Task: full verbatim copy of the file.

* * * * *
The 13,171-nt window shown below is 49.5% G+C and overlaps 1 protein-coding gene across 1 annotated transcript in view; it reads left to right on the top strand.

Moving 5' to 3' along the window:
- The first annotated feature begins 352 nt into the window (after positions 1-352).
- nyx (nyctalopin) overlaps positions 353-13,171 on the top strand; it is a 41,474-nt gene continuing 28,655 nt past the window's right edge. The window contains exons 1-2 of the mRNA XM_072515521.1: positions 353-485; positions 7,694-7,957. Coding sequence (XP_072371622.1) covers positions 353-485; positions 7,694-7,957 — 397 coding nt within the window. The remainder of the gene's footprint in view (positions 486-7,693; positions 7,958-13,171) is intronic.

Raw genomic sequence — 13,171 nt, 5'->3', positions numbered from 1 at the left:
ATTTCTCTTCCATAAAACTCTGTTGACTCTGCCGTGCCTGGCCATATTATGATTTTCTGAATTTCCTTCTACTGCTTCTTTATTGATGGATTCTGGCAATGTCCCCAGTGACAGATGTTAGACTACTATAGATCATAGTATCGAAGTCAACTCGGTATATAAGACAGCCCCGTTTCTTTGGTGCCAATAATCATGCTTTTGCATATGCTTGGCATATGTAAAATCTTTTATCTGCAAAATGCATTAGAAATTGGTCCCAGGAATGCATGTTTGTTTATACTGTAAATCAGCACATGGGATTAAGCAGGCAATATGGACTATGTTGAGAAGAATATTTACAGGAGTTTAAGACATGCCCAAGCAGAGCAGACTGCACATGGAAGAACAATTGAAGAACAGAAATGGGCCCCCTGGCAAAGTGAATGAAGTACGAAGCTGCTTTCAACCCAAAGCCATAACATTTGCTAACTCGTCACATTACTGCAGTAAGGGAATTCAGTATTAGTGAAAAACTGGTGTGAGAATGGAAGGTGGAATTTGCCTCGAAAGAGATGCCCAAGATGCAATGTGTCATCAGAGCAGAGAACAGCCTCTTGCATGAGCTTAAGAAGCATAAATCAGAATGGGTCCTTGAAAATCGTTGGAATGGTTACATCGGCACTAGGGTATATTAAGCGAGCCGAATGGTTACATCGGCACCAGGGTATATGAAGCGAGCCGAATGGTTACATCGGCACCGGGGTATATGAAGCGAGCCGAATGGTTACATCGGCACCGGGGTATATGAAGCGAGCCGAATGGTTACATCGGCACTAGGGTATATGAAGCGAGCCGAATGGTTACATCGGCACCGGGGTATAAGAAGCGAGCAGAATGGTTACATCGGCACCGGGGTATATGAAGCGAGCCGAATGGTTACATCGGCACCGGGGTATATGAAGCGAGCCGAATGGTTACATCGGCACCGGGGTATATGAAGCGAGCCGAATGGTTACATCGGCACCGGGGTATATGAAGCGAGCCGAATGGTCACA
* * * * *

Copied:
The 13,171-nt window shown below is 49.5% G+C and overlaps 1 protein-coding gene across 1 annotated transcript in view; it reads left to right on the top strand.

Moving 5' to 3' along the window:
- The first annotated feature begins 352 nt into the window (after positions 1-352).
- nyx (nyctalopin) overlaps positions 353-13,171 on the top strand; it is a 41,474-nt gene continuing 28,655 nt past the window's right edge. The window contains exons 1-2 of the mRNA XM_072515521.1: positions 353-485; positions 7,694-7,957. Coding sequence (XP_072371622.1) covers positions 353-485; positions 7,694-7,957 — 397 coding nt within the window. The remainder of the gene's footprint in view (positions 486-7,693; positions 7,958-13,171) is intronic.

Raw genomic sequence — 13,171 nt, 5'->3', positions numbered from 1 at the left:
ATTTCTCTTCCATAAAACTCTGTTGACTCTGCCGTGCCTGGCCATATTATGATTTTCTGAATTTCCTTCTACTGCTTCTTTATTGATGGATTCTGGCAATGTCCCCAGTGACAGATGTTAGACTACTATAGATCATAGTATCGAAGTCAACTCGGTATATAAGACAGCCCCGTTTCTTTGGTGCCAATAATCATGCTTTTGCATATGCTTGGCATATGTAAAATCTTTTATCTGCAAAATGCATTAGAAATTGGTCCCAGGAATGCATGTTTGTTTATACTGTAAATCAGCACATGGGATTAAGCAGGCAATATGGACTATGTTGAGAAGAATATTTACAGGAGTTTAAGACATGCCCAAGCAGAGCAGACTGCACATGGAAGAACAATTGAAGAACAGAAATGGGCCCCCTGGCAAAGTGAATGAAGTACGAAGCTGCTTTCAACCCAAAGCCATAACATTTGCTAACTCGTCACATTACTGCAGTAAGGGAATTCAGTATTAGTGAAAAACTGGTGTGAGAATGGAAGGTGGAATTTGCCTCGAAAGAGATGCCCAAGATGCAATGTGTCATCAGAGCAGAGAACAGCCTCTTGCATGAGCTTAAGAAGCATAAATCAGAATGGGTCCTTGAAAATCGTTGGAATGGTTACATCGGCACTAGGGTATATTAAGCGAGCCGAATGGTTACATCGGCACCAGGGTATATGAAGCGAGCCGAATGGTTACATCGGCACCGGGGTATATGAAGCGAGCCGAATGGTTACATCGGCACCGGGGTATATGAAGCGAGCCGAATGGTTACATCGGCACTAGGGTATATGAAGCGAGCCGAATGGTTACATCGGCACCGGGGTATAAGAAGCGAGCAGAATGGTTACATCGGCACCGGGGTATATGAAGCGAGCCGAATGGTTACATCGGCACCGGGGTATATGAAGCGAGCCGAATGGTTACATCGGCACCGGGGTATATGAAGCGAGCCGAATGGTTACATCGGCACCGGGGTATATGAAGCGAGCCGAATGGTCACA